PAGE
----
Nancy R. Fenn, author of It Shouldn't Hurt to be an Introvert, addresses this question and offers her best tips to get introverts through their day. If you are an introvert who prefers a quiet corner to the limelight, feels alone in a crowd and overwhelmed by parties, meetings and sophisticated gadgets like smartphones, Ms. Fenn believes you should stand up for your personality type. She offers these ten tips to get you out of negative situations and keep you positive about your character.  

 

  1. Assert yourself as a legitimate personality type.

There are two legitimate personality types: extroverts and introverts.

 

  1. Correct people when they refer to introverts as neurotics.

Introverts are not neurotics. They are introverts.

 

  1. Correct people when they refer to introverts as prone to mental illness.

Introverts are no more prone to mental illness than others. When extroverts are under stress, they overeat, smoke, drink and become violent. When introverts are under stress, they withdraw. This does not make them mentally ill.

 

  1. Correct people when they assert that introverts are anti-social.

Introverts are not anti-social. They are drained by other people and must limit their time in company, but they are friendly and loving people.

 

  1. Correct people when they assert that introverts have nothing to say.

On the contrary, introverts won’t speak unless they have something important to say!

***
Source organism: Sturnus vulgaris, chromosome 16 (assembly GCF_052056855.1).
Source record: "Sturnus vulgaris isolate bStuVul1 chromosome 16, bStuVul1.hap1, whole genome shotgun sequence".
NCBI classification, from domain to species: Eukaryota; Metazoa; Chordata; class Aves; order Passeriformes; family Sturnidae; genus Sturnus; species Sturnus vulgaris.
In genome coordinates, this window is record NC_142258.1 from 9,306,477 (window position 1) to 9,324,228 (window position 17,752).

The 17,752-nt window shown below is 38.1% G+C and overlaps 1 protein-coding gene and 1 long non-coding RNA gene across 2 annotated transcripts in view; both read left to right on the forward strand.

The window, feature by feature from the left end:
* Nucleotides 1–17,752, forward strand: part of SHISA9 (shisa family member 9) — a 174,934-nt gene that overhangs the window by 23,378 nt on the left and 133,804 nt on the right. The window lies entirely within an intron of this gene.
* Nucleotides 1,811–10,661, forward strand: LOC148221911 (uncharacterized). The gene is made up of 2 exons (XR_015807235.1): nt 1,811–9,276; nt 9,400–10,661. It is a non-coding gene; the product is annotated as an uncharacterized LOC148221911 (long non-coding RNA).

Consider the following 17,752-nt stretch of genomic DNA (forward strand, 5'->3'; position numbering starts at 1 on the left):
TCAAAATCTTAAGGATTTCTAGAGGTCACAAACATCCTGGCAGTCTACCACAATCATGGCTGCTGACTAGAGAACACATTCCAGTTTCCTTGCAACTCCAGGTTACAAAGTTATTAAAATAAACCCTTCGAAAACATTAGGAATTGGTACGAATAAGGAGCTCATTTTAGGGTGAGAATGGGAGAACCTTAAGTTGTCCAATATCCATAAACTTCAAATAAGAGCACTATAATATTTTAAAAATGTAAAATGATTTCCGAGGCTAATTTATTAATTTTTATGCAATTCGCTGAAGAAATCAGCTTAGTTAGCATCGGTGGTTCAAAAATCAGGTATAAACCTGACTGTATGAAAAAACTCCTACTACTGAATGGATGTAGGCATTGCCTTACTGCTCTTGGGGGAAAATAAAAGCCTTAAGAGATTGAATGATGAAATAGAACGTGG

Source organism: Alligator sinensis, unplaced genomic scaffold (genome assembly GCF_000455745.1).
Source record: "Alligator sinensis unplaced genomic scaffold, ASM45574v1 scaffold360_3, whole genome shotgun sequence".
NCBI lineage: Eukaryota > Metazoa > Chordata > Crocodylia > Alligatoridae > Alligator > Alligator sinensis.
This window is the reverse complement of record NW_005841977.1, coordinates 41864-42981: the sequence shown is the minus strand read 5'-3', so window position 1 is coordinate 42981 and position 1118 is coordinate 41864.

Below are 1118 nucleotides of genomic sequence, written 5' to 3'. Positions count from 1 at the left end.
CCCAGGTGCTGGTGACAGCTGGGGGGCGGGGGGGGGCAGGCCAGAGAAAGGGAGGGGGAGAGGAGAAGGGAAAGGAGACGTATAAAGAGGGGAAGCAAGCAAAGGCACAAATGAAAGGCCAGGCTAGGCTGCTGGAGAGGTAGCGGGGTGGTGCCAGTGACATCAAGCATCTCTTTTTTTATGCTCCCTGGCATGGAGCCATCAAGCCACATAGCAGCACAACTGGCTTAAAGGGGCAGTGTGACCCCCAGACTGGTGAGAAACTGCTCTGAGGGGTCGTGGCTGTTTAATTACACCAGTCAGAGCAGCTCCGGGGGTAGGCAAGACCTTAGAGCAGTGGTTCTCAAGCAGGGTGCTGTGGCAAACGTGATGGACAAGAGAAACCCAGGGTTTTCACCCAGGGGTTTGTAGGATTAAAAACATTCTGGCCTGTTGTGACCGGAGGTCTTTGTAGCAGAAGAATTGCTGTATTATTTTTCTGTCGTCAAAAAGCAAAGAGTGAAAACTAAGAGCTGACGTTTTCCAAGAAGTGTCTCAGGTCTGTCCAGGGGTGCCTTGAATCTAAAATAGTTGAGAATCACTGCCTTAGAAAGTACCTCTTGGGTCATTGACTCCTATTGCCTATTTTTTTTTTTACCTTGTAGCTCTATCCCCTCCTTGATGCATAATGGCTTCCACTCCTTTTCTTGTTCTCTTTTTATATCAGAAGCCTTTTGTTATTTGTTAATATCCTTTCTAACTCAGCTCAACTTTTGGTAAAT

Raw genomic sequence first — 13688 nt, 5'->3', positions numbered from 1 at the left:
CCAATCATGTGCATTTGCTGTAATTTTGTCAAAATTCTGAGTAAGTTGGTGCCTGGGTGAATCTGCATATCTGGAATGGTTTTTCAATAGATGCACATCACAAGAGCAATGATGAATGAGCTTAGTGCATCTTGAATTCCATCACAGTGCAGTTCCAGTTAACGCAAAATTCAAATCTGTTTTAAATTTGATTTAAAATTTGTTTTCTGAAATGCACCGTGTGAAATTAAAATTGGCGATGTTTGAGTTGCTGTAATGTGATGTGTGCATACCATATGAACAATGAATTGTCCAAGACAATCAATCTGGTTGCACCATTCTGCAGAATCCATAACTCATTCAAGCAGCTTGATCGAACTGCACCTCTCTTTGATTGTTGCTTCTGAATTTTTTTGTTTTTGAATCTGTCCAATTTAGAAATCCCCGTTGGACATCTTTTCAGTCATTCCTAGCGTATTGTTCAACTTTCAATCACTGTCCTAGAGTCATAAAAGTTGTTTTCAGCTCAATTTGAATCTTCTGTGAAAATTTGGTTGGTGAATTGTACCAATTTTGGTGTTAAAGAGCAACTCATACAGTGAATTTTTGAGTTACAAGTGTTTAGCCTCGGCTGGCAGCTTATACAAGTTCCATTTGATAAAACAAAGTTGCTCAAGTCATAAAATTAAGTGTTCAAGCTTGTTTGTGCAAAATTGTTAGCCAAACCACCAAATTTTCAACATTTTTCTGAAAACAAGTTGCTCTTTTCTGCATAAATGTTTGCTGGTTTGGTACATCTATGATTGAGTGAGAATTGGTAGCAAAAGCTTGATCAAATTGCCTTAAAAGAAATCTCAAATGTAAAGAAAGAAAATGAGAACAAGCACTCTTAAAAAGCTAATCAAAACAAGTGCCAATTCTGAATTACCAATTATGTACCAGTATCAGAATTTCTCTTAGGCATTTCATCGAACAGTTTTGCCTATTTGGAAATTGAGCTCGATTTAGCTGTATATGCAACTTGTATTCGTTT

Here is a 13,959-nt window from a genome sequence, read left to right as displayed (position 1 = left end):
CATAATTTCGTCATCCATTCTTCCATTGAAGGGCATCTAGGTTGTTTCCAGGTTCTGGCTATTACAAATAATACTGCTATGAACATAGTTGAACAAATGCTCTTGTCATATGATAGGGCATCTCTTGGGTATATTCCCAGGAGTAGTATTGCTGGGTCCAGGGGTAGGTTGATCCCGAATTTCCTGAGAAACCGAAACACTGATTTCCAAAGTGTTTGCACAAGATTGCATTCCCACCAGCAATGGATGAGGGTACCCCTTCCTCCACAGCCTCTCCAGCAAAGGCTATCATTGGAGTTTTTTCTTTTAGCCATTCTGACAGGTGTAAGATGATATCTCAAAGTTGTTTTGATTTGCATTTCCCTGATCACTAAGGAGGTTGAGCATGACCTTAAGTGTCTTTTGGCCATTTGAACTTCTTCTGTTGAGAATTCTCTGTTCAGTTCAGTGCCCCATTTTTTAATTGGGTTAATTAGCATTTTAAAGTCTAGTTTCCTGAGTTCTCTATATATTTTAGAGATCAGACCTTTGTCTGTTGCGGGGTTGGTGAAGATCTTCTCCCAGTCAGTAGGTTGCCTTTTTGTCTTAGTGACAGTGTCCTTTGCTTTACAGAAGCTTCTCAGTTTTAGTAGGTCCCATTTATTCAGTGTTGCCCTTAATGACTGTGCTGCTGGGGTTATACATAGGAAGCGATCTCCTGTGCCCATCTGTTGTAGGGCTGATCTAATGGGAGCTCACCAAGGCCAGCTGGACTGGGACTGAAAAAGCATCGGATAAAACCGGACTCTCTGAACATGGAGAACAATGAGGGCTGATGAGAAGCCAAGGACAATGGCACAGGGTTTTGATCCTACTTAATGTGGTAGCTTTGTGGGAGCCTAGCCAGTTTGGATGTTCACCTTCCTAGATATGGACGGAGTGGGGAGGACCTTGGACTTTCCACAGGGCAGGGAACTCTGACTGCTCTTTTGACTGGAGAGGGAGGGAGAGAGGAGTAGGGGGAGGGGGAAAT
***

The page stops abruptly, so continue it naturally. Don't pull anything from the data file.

1. Put a proper value on your ability to be a good listener.

Good listening skills are invaluable in all areas of business and industry.

 

  1. Do not apologize for time spent alone.

Explain to critical “others” that introverts need to spend at least half their time alone for good mental and emotional health. Then assert, if necessary, that introverts are a legitimate personality type.

 

  1. Introverts are not losers.

Take pride that you are in the company of such introverts, past and present, as Albert Einstein, Steven Spielberg, Queen Elizabeth II, Charles Darwin, Mahatma Gandhi, Michael Jordan and Bruce Lee.

 

  1. Stand up for introverted children who are being misunderstood in your presence.

This is one of the most healing things you can possibly do for yourself as it will heal your own inner child.

 

  1. Don’t let pushy extroverts interrupt you while you’re reading a good book.

Explain politely that you can’t talk right now, you’re reading a book.

Remember your inner personality is your hidden strength.

See also: Susan Cain: The power of introverts (video).

 


David K. William is a web writer, publisher and consultant. He writes and publishes articles, reports and fiction for web and print media. David is also founding editor of WebWriterSpotlight.com. Follow him @DavidKWilliam.